Ok, we’re talking about maximizing a value, so that means *we need to use calculus*. Don’t freak out, we’ll get through this together! We’re just going to take the derivative of profit with respect to the number of clicks our ads are getting.

Now, let’s solve for the maximum profit. Setting this derivative to 0 will ensure that we’re finding the maximum amount of profit we could potentially drive from our campaign:

>Now, it’s simple algebra for us to find the max CPC bid that maximizes our profit, which is:

Setting your CPC bids to maximize profit is just that simple! It took a little bit of calculus to get there, but all you need is the product of your conversion rate and your average order value. So if you converted traffic at 2% and your average sale was $150, that means your campaigns are most profitable at $3 CPC. Less than $3 CPC and we’re making more profit per each sale, but making fewer sales. More than that and we’re making more sales but losing profit on each additional one.

*QED, PPCers.*

These formulas are mathematically proven to hit your advertising goals! Use them to set and optimize your keyword level bids as well as your bid adjustments and you’re guaranteed to hit your goals and impress your client, boss, and everyone else you know! Isn’t math the greatest?

### About the author:

Mark is a Senior Data Scientist at WordStream with a background in SEM, SEO, and Statistical Modeling. He was named the 14th Most Influential PPC Expert of 2016 by PPC Hero. You can follow him on Twitter, LinkedIn, and Google +.

## Comments

Please don't make light of PTSD triggers.

My sincere apologies, I was genuinely ignorant of the context of that phrase.

I have edited the post appropriately.

These are the best post and well define post. Thanks, Mark Irvine for sharing the idea with us.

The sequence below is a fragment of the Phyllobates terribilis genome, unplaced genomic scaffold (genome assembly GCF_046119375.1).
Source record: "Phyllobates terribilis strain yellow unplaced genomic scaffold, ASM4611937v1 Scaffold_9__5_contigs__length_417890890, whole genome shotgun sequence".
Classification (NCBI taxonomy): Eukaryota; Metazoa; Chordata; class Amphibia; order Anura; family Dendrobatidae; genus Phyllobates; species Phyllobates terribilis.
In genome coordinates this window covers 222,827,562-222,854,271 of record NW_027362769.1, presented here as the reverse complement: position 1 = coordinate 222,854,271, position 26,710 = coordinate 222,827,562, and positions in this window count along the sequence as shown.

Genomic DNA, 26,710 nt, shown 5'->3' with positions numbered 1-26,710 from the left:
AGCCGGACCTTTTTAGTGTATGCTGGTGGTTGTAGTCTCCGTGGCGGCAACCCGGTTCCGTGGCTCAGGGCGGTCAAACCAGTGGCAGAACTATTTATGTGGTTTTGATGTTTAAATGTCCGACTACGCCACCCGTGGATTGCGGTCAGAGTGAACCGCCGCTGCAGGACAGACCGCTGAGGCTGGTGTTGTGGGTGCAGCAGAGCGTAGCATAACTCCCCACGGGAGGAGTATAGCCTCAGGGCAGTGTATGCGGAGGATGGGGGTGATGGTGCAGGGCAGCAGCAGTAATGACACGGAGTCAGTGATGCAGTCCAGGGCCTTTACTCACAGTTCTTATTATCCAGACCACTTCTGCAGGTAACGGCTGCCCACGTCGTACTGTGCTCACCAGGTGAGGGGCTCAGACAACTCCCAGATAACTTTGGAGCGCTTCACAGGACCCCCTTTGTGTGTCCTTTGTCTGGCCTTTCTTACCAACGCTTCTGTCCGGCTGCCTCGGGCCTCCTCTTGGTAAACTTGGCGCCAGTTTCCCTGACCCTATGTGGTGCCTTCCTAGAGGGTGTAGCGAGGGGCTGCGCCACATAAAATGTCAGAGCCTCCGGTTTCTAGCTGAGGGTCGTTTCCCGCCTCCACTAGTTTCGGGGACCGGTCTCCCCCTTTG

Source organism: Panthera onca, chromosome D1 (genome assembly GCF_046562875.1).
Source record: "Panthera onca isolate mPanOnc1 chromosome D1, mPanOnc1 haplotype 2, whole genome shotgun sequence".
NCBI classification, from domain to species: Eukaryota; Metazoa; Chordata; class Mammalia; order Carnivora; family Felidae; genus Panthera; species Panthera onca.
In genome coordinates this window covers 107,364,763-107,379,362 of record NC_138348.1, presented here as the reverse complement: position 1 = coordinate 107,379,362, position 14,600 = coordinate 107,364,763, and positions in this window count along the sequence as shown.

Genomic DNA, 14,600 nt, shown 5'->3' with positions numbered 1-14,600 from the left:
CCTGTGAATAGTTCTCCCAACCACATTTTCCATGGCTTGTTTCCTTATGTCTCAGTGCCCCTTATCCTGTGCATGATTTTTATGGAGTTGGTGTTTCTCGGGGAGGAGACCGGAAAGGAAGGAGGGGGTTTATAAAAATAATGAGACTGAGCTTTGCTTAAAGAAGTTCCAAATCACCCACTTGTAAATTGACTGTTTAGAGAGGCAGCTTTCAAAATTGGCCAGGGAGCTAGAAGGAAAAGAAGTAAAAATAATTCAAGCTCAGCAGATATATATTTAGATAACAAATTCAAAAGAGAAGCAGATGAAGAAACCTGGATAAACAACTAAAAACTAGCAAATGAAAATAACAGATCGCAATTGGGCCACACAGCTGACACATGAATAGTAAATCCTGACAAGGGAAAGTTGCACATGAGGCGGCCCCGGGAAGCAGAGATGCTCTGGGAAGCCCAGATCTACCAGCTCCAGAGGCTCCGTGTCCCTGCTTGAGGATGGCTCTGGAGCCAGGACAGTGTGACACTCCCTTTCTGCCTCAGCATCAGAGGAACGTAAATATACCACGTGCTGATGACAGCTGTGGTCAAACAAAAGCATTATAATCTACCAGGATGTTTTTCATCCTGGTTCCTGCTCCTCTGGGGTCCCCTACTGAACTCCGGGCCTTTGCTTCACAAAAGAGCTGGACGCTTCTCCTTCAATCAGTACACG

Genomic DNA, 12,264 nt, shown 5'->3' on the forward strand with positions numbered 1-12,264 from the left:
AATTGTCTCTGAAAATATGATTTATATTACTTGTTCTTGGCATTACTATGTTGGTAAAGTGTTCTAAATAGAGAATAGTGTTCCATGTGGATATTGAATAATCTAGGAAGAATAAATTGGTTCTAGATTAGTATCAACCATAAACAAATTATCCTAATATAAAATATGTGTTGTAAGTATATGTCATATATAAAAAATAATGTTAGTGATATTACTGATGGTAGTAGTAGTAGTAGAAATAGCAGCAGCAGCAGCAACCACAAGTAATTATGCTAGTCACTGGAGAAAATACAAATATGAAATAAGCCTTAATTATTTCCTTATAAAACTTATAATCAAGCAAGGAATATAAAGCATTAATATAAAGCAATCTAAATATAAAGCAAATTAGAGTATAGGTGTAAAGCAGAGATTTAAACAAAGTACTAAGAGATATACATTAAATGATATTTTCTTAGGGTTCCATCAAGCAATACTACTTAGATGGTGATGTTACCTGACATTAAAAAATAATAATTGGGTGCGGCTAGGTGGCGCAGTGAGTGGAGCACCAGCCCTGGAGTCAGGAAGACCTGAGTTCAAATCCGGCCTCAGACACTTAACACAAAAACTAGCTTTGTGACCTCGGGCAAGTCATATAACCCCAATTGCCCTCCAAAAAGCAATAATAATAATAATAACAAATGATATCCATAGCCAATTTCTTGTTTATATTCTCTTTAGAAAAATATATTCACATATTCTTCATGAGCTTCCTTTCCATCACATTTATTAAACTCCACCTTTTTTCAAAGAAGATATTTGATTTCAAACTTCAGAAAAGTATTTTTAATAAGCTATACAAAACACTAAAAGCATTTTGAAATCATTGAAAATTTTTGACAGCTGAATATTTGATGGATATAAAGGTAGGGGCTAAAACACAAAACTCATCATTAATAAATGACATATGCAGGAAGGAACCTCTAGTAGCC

Hey Mark, love the post. When thinking about implementing it across my campaigns, I have seen that lowering/raising your CPC bid can affect your conversion rate due to changes in average position. I really like it as a benchmark rule, however.

Hi Harrison,

That's interesting. We've heard people with similar theories in the past, which lead us to look into the myth of average position affecting conversion rate and we don't see that happening all that frequently:

http://www.wordstream.com/blog/ws/2014/05/01/adwords-myths

We absolutely see average position being a major factor in CTR and other SERP factors, but where the ad was on the SERP doesn't seem to affect the rate at which people convert once they arrive on your site.

Great post thank you.....

Very informative post....

Thanks for sharing.

I had to sit and think about the last calculation and whether or not I believed it! I think this assumes a linear corrrelation between CPC and the amount of traffic you receive. It is quite possible to spend 50% more per click and receive 20% more traffic which would mean that it doesn't work.

I am no mathematician though so I might be wrong..

Hey Oliver,

In the 3rd equation, we are relying on an assumption that there is a relationship between CPC and Clicks, which I'll assert is a fair assumption. If we accept that assumption, then we proceed to use clicks as a dependent, indicator variable for CPC.

Because we take the partial derivative of dProfit/dClicks, the relationship between clicks and CPC does not necessarily need to be linear, it just needs to exist.

I agree with you that the relationship between CPC and clicks often looks more cubic than it does linear, particular in top positions!

Thank you for this post. Bid is part of the ad rank equation. But, how does quality score come into play with your formulas?

Hey Jeff,

Good question! As it turns out, quality score won't change these final CPC estimates. At the end of the day, the traffic you're getting has a set value based off your CVR and your AOV.

What quality score will change though, is your ad rank and your ad position, meaning a high quality score will get you more traffic at the same price. That means that increasing your quality score would get you more leads at the same CPC and CPA.

No one told me there was going to be math. At least it was simplified, nice post!

Haha, I'm sorry Jamie. I should have included a warning at the top.

Erin published a post with similar purpose but avoids math as much as possible:

http://www.wordstream.com/blog/ws/2016/05/11/easy-adwords-bidding-strategies